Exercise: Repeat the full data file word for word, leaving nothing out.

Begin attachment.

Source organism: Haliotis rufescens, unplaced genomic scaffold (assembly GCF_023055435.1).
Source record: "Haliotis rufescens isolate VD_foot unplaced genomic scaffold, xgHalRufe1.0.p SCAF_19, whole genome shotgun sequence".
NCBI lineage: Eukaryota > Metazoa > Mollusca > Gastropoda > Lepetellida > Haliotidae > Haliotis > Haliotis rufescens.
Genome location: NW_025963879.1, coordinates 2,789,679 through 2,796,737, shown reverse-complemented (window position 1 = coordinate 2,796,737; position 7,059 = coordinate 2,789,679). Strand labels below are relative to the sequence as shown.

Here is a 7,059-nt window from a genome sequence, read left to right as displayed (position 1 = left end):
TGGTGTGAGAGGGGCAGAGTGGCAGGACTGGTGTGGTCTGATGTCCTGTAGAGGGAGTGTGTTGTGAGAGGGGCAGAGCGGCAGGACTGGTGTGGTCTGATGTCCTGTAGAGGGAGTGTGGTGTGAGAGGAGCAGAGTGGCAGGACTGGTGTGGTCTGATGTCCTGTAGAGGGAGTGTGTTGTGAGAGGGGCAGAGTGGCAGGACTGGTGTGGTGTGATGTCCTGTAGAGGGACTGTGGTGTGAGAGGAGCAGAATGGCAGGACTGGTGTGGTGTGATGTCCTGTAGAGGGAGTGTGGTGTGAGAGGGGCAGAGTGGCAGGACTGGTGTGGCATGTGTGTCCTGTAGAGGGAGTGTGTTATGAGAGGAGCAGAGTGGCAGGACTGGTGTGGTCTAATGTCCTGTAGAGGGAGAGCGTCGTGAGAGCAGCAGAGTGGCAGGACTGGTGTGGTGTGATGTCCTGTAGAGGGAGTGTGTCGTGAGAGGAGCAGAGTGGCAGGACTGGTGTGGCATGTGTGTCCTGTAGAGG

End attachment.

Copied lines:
Source organism: Haliotis rufescens, unplaced genomic scaffold (assembly GCF_023055435.1).
Source record: "Haliotis rufescens isolate VD_foot unplaced genomic scaffold, xgHalRufe1.0.p SCAF_19, whole genome shotgun sequence".
NCBI lineage: Eukaryota > Metazoa > Mollusca > Gastropoda > Lepetellida > Haliotidae > Haliotis > Haliotis rufescens.
Genome location: NW_025963879.1, coordinates 2,789,679 through 2,796,737, shown reverse-complemented (window position 1 = coordinate 2,796,737; position 7,059 = coordinate 2,789,679). Strand labels below are relative to the sequence as shown.

Here is a 7,059-nt window from a genome sequence, read left to right as displayed (position 1 = left end):
TGGTGTGAGAGGGGCAGAGTGGCAGGACTGGTGTGGTCTGATGTCCTGTAGAGGGAGTGTGTTGTGAGAGGGGCAGAGCGGCAGGACTGGTGTGGTCTGATGTCCTGTAGAGGGAGTGTGGTGTGAGAGGAGCAGAGTGGCAGGACTGGTGTGGTCTGATGTCCTGTAGAGGGAGTGTGTTGTGAGAGGGGCAGAGTGGCAGGACTGGTGTGGTGTGATGTCCTGTAGAGGGACTGTGGTGTGAGAGGAGCAGAATGGCAGGACTGGTGTGGTGTGATGTCCTGTAGAGGGAGTGTGGTGTGAGAGGGGCAGAGTGGCAGGACTGGTGTGGCATGTGTGTCCTGTAGAGGGAGTGTGTTATGAGAGGAGCAGAGTGGCAGGACTGGTGTGGTCTAATGTCCTGTAGAGGGAGAGCGTCGTGAGAGCAGCAGAGTGGCAGGACTGGTGTGGTGTGATGTCCTGTAGAGGGAGTGTGTCGTGAGAGGAGCAGAGTGGCAGGACTGGTGTGGCATGTGTGTCCTGTAGAGG